setBacklight(EEPROM.read(LCD_BACKLIGHT_ADDRESS));
  lcd.clear();
  lcd.setCursor(0, 0);
  lcd.print("Photogate Timer");
  lcd.setCursor(0, 1);
  lcd.print("Mode - ");
  lcd.print(mode);
}

/*----------------------------------------------------------
 ----------------------------------------------------------*/
void loop()
{
  gateState = digitalRead(gatePin); // Check for button press, read the button state and store -- LOW is unblocked.
  buttonState = digitalRead(buttonPin);

  if (mode < 3)  
  {
    if((buttonState== LOW) && (lastButtonState == HIGH) && (refresh == false) && (mode < 3))
    {
      // if button is pressed, increment the mode -- up to mode #3
      if (mode <3)
        mode++;
      lcd.clear();
      lcd.setCursor(0, 0);
      lcd.print("Photogate Timer");
      lcd.setCursor(0, 1);
      lcd.print("Mode - ");
      lcd.print(mode);

      lastButtonState = buttonState;
    }
    else
    {
      lastButtonState = buttonState;
    }
  }

  switch(mode)
  {
  case 1:
    if (gateState == LOW && lastgateState == HIGH  &&  refresh == false)
    {
      lcd.clear();
      lcd.setCursor(0, 0);
      lcd.print("Photogate - 1");
      lcd.setCursor(0, 1);         
      startTime = millis();                               // store the start time
      Serial.print(previousMillis - startTime);
      dataBuffer[dataIndex] = startTime;
      dataIndex++;

      refresh = true;                                  // turn on refresh while timing
      lastgateState = gateState;                    // store gateState in lastgateState, to compare next time 
      digitalWrite(ledPin, HIGH);
    }

    // check for a high to low transition if true then found a new button press while clock is running - stop the clock and report
    else if (gateState == HIGH && lastgateState == LOW && refresh == true){
      refresh = false;                                    // turn off refresh, all done timing
      lastgateState = gateState;                       // store gateState in lastgateState, to compare next time

      digitalWrite(ledPin, LOW);
      lcd.clear();                                         // clear the LCD
      lcd.print("Elapsed Time:");
      lcd.setCursor(0,1);
      displayElapsedTime();
    }
    else
      lastgateState = gateState;                  // store gateState in lastgateState, to compare next time
      if ((millis() - previousMillis > interval) & (refresh == true )) 
      {
      lcd.setCursor(0,1);
      previousMillis = millis();                    // remember the last time we blinked the LED
      Serial.print(previousMillis - startTime);
      elapsedTime =   previousMillis - startTime;         // store elapsed time
      dataBuffer[dataIndex] = previousMillis;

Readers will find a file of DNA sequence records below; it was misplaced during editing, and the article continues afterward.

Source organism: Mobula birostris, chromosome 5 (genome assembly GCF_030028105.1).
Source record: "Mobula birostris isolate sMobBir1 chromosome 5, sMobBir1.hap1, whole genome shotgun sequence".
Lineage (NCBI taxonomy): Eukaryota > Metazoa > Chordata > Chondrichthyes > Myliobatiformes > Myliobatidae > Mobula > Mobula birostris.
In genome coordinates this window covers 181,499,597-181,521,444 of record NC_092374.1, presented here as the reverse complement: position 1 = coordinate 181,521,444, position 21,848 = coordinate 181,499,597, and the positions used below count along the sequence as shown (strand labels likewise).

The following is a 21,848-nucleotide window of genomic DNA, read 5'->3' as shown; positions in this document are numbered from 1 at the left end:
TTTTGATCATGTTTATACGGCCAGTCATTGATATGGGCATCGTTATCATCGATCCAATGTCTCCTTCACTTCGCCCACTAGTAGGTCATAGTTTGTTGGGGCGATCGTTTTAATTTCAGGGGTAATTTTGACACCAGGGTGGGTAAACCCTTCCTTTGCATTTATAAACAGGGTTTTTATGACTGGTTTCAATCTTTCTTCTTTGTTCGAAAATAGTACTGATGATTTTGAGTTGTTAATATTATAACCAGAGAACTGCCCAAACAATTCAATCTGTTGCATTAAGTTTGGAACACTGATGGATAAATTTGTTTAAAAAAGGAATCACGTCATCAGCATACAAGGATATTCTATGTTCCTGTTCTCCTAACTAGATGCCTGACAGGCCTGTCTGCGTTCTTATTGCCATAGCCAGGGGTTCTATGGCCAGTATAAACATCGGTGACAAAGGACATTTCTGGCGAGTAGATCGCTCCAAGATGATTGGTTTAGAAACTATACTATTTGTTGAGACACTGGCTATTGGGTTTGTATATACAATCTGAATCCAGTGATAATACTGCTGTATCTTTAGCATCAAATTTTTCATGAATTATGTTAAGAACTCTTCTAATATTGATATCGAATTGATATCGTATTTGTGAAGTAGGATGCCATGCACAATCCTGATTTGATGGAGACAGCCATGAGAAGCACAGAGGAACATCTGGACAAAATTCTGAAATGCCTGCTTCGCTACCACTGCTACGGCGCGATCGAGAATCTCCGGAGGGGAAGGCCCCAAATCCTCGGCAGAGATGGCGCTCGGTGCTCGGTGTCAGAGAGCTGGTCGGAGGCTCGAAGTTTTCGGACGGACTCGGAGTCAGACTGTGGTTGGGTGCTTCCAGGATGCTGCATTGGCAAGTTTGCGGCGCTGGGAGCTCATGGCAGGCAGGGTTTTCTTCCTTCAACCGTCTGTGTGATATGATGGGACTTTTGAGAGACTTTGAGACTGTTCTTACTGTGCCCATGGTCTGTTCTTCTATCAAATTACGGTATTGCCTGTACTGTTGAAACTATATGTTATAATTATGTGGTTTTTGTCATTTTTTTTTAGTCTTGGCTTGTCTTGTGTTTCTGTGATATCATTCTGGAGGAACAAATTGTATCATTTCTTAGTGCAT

dataIndex++;
      displayElapsedTime();

    }
    break;

  case 2:
    if (gateState == LOW && lastgateState == HIGH  &&  refresh == false)
    {
      lcd.clear();
      lcd.setCursor(0, 0);
      lcd.print("Photogate - 2");
      startTime = millis();                               // store the start time

      // toggle refresh flag
      refresh = true;
      digitalWrite(ledPin, HIGH);
      lastgateState = gateState;                    // store gateState in lastgateState, to compare next time 
    }

    // check for a high to low transition if true then found a new button press while clock is running - stop the clock and report
    else if (gateState == LOW && lastgateState == HIGH  &&  refresh == true)
    {
      refresh = false;                                    // turn off refresh, all done timing
      digitalWrite(ledPin, LOW);
      lastgateState = gateState;                       // store gateState in lastgateState, to compare next time

        // store data into an array - for later
      //    dataBuffer[dataIndex] = elapsedTime;
      //    dataIndex++;

      lcd.clear();                                         // clear the LCD
      lcd.print("Elapsed Time:");
      lcd.setCursor(0,1);
      displayElapsedTime();
    }

    else
    {
      lastgateState = gateState;                  // store gateState in lastgateStategateStategateState, to compare next time
    }

    if ((millis() - previousMillis > interval) & (refresh == true)) 
    {
      previousMillis = millis();                    // remember the last time we blinked the LED
      elapsedTime =   millis() - startTime;         // store elapsed time
      lcd.setCursor(0, 1);
      displayElapsedTime();
    }
    break;
  case 3:
    Serial.print(buttonState);
    Serial.print("\t");
    Serial.print(lastButtonState);
    Serial.print("\t");
    Serial.println(refresh);
    delay(100);

    if ((buttonState == LOW) && (lastButtonState == HIGH)  &&  (refresh == false))
    {
      lcd.clear();
      lcd.setCursor(0, 0);
      lcd.print("Stopwatch Mode");
      startTime = millis();                               // store the start time

      // toggle refresh flag
      refresh = true;
      digitalWrite(ledPin, HIGH);
      lastButtonState = buttonState;                    // store gateState in lastgateState, to compare next time 
      Serial.println("Start");  

    }

    // check for a high to low transition if true then found a new button press while clock is running - stop the clock and report
    else if ((buttonState == LOW) && (lastButtonState == HIGH)  &&  (refresh == true))
    {